The Post-Pandemic World of Shelter Animals
by Danielle Cookish
The events that unfolded in 2020 forced us to make major adjustments to the way we deliver our programs and reconfigure our services to continue as a resource to people and pets. During that time, we learned that many of those adjustments, including operating by appointment only, have been beneficial to both animals and people.
While humans experienced significantly shorter wait times for services, a massive change was observed in the animals in our care. Our open-air cat colonies were once bustling with visitors looking to meet a new friend or just spend an afternoon with the animals. The pandemic brought an abrupt halt to this busy section of the shelter.
Seemingly overnight, adoptable animal areas became very quiet--the silence only disturbed by the occasional staff member or volunteer to clean, feed, and run enrichment sessions. The quiet classical music that has played in animal areas for years could now be heard in the absence of many overlapping conversations being had nearby.
At first glance, this fall to silence could be perceived as lonely and isolating. We quickly discovered that the animals who struggle with fear and complex behavioral challenges began to change. Staff noticed very fearful, shy animals began to move around and explore while more outgoing animals stretched out in the sun shining through the large windows for undisturbed naps. Today, approximately 60% of the animals in our care have medical and/or behavioral needs that do not make them the best candidates for high traffic public viewing or handling. The types of animals entering shelters and their unique needs have changed significantly.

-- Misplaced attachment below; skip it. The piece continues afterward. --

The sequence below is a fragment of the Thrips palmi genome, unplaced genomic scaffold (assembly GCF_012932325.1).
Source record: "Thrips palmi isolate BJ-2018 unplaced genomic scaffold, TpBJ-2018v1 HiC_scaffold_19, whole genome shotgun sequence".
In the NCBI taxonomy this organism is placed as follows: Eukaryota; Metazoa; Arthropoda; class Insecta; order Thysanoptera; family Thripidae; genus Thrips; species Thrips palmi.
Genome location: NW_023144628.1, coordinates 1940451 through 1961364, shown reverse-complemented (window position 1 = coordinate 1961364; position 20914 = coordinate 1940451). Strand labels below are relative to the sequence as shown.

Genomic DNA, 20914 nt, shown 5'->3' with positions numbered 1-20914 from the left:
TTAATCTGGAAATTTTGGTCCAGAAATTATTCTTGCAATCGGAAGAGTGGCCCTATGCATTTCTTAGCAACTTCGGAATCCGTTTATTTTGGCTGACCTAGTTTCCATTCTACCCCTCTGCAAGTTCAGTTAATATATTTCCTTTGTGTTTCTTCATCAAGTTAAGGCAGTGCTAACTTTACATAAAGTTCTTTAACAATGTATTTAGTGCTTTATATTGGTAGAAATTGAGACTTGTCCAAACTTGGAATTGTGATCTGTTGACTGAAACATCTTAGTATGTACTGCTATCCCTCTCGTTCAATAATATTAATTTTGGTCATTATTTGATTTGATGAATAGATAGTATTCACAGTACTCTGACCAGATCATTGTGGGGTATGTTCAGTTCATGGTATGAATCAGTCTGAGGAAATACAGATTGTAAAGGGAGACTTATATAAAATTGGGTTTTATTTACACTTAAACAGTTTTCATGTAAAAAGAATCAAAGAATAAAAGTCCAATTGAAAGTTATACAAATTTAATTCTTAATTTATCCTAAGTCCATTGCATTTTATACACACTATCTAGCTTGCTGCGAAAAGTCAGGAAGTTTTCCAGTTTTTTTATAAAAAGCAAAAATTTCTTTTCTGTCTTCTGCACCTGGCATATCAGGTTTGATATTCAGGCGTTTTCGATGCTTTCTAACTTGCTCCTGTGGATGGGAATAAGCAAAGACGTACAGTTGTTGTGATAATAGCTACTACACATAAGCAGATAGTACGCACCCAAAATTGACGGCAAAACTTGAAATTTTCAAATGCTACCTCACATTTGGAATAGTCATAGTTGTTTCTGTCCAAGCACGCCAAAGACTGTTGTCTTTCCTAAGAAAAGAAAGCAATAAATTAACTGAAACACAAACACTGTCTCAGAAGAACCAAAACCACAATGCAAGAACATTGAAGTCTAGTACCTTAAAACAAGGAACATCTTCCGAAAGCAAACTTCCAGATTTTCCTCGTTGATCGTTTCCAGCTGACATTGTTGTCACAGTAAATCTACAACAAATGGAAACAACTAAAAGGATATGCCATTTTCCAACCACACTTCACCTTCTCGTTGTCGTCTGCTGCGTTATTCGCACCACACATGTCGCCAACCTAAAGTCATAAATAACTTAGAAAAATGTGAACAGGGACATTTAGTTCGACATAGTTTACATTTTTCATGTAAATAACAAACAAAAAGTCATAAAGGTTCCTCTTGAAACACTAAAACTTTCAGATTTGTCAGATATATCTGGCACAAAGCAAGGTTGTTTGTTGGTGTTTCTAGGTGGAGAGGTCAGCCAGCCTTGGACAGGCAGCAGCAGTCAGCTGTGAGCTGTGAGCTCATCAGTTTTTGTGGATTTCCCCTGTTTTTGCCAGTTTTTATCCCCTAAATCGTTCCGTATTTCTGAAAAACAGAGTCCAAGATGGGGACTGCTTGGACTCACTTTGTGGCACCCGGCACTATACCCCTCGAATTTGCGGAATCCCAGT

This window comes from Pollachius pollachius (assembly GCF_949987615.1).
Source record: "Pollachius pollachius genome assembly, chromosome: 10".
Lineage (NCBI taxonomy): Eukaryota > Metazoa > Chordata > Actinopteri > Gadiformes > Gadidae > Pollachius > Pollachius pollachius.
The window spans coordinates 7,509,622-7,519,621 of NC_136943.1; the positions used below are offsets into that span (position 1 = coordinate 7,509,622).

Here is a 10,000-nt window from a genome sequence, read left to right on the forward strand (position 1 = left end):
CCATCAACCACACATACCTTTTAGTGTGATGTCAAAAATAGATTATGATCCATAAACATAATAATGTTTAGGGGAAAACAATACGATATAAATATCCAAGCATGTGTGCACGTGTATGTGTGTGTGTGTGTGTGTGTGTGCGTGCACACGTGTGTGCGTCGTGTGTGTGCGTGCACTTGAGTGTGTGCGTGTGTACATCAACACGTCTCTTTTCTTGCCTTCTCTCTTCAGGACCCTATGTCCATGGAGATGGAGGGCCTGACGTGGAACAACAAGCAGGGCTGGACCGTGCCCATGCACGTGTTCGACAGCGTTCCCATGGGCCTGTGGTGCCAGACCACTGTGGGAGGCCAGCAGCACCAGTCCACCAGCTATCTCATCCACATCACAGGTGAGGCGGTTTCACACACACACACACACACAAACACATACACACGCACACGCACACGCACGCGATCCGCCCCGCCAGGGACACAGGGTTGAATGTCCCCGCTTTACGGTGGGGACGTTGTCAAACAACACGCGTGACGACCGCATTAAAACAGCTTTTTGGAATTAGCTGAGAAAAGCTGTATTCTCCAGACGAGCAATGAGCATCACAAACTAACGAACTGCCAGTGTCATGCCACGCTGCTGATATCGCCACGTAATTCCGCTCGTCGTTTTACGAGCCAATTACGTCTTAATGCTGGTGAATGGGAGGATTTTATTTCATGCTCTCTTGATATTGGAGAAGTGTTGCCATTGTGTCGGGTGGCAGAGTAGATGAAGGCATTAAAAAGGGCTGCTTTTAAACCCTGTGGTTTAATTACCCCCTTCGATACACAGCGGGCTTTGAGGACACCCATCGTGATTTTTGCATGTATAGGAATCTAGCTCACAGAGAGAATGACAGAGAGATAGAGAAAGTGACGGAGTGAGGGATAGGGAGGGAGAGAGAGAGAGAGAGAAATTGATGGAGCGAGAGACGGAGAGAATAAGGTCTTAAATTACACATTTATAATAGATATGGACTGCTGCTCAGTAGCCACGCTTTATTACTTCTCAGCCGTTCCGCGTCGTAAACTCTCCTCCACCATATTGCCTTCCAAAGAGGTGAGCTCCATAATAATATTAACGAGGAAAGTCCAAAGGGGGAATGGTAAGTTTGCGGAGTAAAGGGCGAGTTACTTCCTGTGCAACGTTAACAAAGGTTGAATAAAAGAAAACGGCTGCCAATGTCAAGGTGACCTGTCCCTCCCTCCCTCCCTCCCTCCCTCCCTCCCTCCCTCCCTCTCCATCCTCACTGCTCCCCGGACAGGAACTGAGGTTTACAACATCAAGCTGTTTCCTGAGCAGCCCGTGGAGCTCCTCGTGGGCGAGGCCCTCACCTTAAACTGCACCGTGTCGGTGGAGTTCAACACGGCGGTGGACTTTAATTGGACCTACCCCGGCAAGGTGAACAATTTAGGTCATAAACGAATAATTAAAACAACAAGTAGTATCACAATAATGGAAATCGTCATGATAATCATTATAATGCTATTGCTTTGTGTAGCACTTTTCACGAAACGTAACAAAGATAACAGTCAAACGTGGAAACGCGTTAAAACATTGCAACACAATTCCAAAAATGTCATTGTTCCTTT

Our veterinary teams have noted reductions in upper respiratory infections and stress-induced digestive upset in shelter cats since the closure as well as significantly fewer quarantines due to minor bites or scratches. Due to these decreases, animals are moving into homes faster.
While the work of animal care and training at Dakin has never paused, this post-pandemic environment has offered a new sense of sanctuary for the animals waiting for homes. Their days at the shelter are calm, more predictable, and familiar and we are happy to continue this new level of humane care.